What You Need: The Knife and the Wood
Softwoods are the best for whittling because they cut nice and easy. After you’ve learned the basics of whittling, feel free to move on to harder woods. No matter which kind of wood you use, look for wood with a straight grain as it is easier to whittle than wood that has the grain going in multiple directions. Avoid wood with lots of knots–those are a booger to whittle.
Check your local lumber yard or woodworking store for whittling wood. Craft stores, like Hobby Lobby, often carry a variety of softwoods that are good for whittling. I picked up all my whittling wood at Hobby Lobby for a few bucks. Just avert your eyes from the fake flowers and wicker baskets as you shop.
Below I’ve included a short list of the most popular whittling woods.
Basswood. Basswood has been used for millennia for woodcarving. During the Middle Ages, it was the preferred wood of German sculptors who crafted elaborate altar pieces. It’s a good wood to whittle with because it’s soft and doesn’t have much grain. You can pick up basswood blocks in various sizes at your local craft store for a reasonable price.
Pine. Pine is another traditional whittling wood. It’s soft, cuts easily, and is readily available. But it has its drawbacks. Some whittlers think pine doesn’t hold detail very well. And if you’re using a fresh pine twig or branch, you’ll have to regularly clean the sticky sap off your knife while you’re whittling.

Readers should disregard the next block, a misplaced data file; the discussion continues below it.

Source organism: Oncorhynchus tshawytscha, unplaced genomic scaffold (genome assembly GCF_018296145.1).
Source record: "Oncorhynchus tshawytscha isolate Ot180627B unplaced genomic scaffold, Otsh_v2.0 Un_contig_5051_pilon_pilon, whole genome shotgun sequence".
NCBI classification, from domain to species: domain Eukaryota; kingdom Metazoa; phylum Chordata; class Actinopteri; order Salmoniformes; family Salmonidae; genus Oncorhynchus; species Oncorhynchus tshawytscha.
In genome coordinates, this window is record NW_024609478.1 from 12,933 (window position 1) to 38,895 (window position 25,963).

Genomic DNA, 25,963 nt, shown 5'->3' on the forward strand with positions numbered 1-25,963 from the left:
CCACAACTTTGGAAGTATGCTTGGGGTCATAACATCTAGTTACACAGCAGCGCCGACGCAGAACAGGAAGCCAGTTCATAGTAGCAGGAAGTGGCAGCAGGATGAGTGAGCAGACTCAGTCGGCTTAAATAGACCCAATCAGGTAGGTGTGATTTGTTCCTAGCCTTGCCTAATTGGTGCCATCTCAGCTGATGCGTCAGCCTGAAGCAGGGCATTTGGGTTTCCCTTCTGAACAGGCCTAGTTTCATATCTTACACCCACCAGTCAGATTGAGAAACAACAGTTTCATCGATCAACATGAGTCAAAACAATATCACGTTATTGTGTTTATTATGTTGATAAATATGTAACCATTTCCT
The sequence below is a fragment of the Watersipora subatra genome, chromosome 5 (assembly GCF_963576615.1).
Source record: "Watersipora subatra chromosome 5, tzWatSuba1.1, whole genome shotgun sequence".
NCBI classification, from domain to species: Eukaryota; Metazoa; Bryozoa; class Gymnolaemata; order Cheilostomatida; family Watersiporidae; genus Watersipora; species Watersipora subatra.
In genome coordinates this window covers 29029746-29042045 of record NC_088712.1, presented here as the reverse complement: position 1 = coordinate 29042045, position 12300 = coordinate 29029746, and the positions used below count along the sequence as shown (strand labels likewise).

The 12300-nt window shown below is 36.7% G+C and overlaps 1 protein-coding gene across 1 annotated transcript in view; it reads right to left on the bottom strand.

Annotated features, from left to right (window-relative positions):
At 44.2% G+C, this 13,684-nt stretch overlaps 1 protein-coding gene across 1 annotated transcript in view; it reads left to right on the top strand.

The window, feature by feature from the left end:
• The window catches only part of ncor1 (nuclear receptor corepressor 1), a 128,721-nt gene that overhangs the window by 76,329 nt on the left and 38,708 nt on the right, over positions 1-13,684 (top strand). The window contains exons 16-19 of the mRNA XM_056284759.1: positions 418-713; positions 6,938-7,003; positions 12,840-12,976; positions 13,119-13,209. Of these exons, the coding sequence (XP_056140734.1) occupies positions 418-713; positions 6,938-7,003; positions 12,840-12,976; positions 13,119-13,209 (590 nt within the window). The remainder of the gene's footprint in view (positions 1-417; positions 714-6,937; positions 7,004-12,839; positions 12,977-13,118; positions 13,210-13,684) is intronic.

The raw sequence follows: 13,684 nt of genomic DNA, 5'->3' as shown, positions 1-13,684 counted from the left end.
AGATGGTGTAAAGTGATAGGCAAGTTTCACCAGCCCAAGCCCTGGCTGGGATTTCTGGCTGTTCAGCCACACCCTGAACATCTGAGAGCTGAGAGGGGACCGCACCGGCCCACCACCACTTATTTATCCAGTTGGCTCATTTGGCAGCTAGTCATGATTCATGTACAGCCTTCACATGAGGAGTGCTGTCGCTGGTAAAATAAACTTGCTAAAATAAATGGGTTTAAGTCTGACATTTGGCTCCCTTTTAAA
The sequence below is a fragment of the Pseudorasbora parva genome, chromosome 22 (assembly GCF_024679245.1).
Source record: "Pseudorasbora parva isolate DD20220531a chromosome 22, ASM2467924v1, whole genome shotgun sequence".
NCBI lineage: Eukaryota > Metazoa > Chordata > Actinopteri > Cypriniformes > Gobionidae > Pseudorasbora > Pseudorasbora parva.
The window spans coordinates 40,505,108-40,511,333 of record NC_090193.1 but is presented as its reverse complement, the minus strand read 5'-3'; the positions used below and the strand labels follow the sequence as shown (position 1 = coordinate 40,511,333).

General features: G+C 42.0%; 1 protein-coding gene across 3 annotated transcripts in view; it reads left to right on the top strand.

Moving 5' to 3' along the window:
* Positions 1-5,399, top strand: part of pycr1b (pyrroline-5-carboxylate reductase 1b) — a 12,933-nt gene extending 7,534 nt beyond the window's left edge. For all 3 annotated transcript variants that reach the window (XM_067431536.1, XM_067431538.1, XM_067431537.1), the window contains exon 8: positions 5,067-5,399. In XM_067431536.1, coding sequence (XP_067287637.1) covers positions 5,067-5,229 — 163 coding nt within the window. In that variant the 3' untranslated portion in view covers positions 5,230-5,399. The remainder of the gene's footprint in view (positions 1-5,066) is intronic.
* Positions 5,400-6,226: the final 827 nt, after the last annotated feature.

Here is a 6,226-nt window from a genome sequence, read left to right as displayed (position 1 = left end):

Balsa. Balsa wood is a soft, inexpensive, lightweight wood that’s perfect for beginning whittlers. You can buy it by the boatloads at craft stores like Hobby Lobby for pretty cheap. I picked up 9 blocks of balsa wood for a little under $4.
Random twigs and branches. You don’t need a pre-cut block of wood to whittle. Twigs and branches from most kinds of trees make for great whittling. There’s nothing more enjoyable than sitting around a campfire and whittling away at a twig while you talk to your buddies. Wooden knives are a popular item to whittle from a tree branch.
Pocket Knife. For generations, whittlers have used nothing but their trusty pocket knife to create ruggedly handsome works of art. And some whittling purists will argue that the pocket knife is the only acceptable tool for true whittling. Pocket knives are certainly an excellent choice because they’re so portable. Anytime you find a good piece of wood, you can just whip out your pocket knife and start sculpting your wooden masterpiece. Another benefit of pocket knives is that they provide multiple blade types in a single knife. When you need to do some more intricate carving, you can simply open up your smaller more flexible blade. Need to make bigger cuts? Use the larger knife blade.